David Horovitz, THE JERUSALEM POST Jun. 27, 2007
Worse still, according to Ambassador Bolton, the Bush administration does not recognize the urgency of the hour and that the options are now limited to only the possibility of regime change from within or a last-resort military intervention, and it is still clinging to the dangerous and misguided belief that sanctions can be effective.
As a consequence, Bolton said he was "very worried" about the well-being of Israel. If he were in Israel's predicament, he said, "I'd be pushing the US very hard. I am pushing the US [administration] very hard, from the outside, in Washington."
Bolton, interviewed by telephone from Washington, was speaking a day after the International Atomic Energy Agency announced it would send a team to Teheran, at Iran's request, to work jointly on a plan ostensibly meant to clear up suspicions about the nuclear program. Iran's chief nuclear negotiator Ali Larijani had met on Sunday with IAEA head Mohamed ElBaradei, and a day earlier with top EU foreign policy envoy Javier Solana.
Bolton, however, was witheringly critical of the ongoing diplomatic contacts with Teheran, which he said were merely playing into the hands of the regime.
"The current approach of the Europeans and the Americans is not just doomed to failure, but dangerous," he said. "Dealing with [the Iranians] just gives them what they want, which is more time...
"We have fiddled away four years, in which Europe tried to persuade Iran to give up voluntarily," he complained. "Iran in those four years mastered uranium conversion from solid to gas and now enrichment to weapons grade... We lost four years to feckless European diplomacy and our options are very limited."
Bolton said flatly that "diplomacy and sanctions have failed... [So] we have to look at: 1, overthrowing the regime and getting in a new one that won't pursue nuclear weapons; 2, a last-resort use of force."
However, he added a caution as to the viability of the first of those remaining options: While "the regime is more susceptible to overthrow from within than people think," he said, such a process "may take more time than we have."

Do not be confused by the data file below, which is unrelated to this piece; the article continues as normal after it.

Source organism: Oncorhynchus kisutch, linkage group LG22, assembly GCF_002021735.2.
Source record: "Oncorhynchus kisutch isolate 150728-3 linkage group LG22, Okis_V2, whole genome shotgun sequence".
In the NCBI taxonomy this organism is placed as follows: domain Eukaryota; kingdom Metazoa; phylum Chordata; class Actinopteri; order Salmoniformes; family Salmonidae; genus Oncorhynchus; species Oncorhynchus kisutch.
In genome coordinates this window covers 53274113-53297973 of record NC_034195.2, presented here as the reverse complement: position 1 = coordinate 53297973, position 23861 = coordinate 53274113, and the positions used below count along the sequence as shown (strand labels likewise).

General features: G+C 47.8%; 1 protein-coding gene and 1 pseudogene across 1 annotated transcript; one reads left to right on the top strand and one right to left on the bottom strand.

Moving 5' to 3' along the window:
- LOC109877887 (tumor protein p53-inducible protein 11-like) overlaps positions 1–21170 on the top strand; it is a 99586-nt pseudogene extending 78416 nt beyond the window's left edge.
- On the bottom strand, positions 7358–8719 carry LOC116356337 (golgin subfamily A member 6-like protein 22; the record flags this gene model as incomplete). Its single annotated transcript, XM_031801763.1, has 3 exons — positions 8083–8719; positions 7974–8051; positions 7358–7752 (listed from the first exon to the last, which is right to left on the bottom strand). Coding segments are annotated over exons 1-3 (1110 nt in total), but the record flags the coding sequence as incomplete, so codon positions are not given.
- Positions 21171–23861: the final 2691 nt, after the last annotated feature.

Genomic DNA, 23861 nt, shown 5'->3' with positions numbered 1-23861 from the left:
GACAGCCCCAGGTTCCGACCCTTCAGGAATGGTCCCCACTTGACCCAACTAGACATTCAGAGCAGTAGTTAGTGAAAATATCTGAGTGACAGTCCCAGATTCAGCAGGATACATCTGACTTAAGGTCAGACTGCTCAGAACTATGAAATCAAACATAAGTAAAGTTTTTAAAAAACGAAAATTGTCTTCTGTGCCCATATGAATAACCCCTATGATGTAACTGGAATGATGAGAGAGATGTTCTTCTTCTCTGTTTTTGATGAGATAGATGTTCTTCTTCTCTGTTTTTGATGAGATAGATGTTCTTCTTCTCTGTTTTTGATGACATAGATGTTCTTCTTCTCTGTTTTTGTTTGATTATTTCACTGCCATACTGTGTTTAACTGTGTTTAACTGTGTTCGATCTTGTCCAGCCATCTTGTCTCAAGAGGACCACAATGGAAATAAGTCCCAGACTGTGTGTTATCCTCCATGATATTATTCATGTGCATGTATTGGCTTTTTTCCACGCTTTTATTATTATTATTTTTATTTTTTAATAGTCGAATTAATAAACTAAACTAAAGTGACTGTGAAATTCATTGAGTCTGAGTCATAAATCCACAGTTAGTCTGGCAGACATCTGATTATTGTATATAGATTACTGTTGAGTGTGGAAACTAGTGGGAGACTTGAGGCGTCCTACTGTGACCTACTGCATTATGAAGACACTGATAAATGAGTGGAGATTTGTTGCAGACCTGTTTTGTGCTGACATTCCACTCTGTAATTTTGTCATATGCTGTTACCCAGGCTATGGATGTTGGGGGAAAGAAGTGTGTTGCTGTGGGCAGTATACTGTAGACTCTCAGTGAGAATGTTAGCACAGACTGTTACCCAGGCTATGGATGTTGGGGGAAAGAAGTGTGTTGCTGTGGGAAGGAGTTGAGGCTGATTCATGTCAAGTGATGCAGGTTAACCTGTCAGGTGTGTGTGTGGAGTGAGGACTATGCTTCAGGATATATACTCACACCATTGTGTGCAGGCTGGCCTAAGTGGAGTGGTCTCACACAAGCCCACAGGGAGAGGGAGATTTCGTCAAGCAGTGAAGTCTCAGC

Overall, said Bolton, it was clear that Iran had surmounted "all the technical problems of uranium enrichment," and it "may well be that we have passed the point of Iran mastering the nuclear fuel cycle." If so, it was now merely a matter of time before Iran reached a bomb-making capability - "a matter of resources and available equipment," he said - and it was solely up to Iran to set the pace.
To his dismay, however, the Bush administration was still clinging to the empty notion that the sanctions route could work, "even though [the UN's sanction] Resolutions 1737 and 1747 were full of loopholes. The US is still seeking another sanctions resolution and Solana is still pursuing diplomacy," he said bitterly.
Bolton lamented that the Bush administration today was "not the same" as a presumably more robust incarnation three years ago, because of what he said was now the State Department's overwhelming dominance of foreign policy.
"The State Department has adopted the European view [on how to deal with Iran] and other voices have been sidelined," he said. Secretary of State Condoleezza Rice "is overwhelmingly predominant on foreign policy."
Asked where this left Israel, Bolton said simply: "Israel's options are as limited as those of the US, except that you are in more danger in that you are closer. I hate to say that."
Bolton, who served as undersecretary of state for arms control and international security from 2001 to 2005, before taking the ambassadorial posting to the UN from August 2005 to December 2006, said the failed handling of the Iran nuclear crisis was one of the reasons he had left the Bush administration. "I felt we were watching Europe fiddling while Rome burned," he said. "It's still fiddling."
(The full interview will appear in Friday's Post.)
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